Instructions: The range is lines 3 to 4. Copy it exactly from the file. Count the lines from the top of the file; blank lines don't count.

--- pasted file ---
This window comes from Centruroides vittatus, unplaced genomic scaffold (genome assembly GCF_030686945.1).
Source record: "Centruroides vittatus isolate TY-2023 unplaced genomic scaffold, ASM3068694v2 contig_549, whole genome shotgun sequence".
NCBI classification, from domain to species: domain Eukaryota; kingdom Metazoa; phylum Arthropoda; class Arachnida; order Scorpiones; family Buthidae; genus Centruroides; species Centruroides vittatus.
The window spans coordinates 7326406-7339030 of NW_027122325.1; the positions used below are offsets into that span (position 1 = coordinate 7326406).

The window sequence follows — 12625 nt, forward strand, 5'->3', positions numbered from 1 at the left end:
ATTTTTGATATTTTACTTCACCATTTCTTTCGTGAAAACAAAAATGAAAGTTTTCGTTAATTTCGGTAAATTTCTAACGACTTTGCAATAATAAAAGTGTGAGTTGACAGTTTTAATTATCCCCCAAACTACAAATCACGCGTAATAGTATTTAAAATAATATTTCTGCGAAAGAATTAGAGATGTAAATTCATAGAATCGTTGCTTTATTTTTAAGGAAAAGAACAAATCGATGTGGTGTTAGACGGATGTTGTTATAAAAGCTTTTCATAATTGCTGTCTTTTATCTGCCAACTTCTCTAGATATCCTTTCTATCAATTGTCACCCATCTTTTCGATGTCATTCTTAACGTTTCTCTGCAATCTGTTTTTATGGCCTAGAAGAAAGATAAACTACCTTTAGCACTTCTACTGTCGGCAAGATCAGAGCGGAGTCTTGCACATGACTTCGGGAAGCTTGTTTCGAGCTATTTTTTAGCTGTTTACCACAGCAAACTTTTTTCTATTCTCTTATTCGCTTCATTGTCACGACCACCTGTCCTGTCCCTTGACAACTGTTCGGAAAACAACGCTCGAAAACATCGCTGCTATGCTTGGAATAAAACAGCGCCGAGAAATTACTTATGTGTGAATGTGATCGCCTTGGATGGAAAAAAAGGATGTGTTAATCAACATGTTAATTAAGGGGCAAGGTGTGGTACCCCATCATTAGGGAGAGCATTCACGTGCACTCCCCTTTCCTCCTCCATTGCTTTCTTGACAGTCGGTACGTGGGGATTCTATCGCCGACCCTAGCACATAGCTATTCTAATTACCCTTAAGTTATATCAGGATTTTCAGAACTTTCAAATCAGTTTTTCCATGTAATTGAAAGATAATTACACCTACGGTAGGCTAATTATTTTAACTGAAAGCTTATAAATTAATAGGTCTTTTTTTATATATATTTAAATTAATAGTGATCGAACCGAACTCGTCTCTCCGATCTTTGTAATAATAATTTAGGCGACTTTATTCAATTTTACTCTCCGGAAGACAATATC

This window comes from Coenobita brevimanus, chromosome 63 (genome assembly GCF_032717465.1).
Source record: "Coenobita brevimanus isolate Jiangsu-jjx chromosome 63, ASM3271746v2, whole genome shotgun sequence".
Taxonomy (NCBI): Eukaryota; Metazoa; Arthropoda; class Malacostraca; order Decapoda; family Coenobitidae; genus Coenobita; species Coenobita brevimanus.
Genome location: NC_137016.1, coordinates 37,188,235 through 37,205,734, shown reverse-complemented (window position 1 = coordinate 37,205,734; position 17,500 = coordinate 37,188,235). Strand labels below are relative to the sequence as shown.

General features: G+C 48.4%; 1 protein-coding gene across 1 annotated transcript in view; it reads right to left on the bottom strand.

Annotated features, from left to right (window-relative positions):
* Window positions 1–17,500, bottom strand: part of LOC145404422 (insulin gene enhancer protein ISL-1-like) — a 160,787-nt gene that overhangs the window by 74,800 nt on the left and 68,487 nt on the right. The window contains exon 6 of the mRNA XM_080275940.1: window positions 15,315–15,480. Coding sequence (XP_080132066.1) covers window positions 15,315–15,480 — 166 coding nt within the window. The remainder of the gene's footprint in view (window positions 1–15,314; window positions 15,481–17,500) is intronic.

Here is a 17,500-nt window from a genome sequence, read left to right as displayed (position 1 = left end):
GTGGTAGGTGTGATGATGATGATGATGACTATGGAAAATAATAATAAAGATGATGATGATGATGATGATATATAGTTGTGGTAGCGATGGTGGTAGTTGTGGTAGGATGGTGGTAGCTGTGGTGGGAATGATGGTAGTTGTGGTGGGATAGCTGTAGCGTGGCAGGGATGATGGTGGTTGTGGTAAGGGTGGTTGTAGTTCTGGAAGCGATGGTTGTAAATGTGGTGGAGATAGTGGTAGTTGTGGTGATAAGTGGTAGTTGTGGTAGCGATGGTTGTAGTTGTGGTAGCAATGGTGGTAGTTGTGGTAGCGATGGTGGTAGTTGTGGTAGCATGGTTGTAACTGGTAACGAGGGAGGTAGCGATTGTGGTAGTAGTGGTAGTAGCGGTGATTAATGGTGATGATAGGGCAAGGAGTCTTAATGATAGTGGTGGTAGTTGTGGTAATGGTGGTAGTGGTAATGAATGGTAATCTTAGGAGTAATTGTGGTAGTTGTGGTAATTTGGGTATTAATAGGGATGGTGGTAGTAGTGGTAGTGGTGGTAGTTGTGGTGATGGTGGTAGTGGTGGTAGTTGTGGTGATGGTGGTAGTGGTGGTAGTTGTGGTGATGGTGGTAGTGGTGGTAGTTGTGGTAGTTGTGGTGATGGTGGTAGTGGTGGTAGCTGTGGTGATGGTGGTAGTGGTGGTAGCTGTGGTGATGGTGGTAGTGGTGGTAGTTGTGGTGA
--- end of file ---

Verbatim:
NCBI classification, from domain to species: domain Eukaryota; kingdom Metazoa; phylum Arthropoda; class Arachnida; order Scorpiones; family Buthidae; genus Centruroides; species Centruroides vittatus.
The window spans coordinates 7326406-7339030 of NW_027122325.1; the positions used below are offsets into that span (position 1 = coordinate 7326406).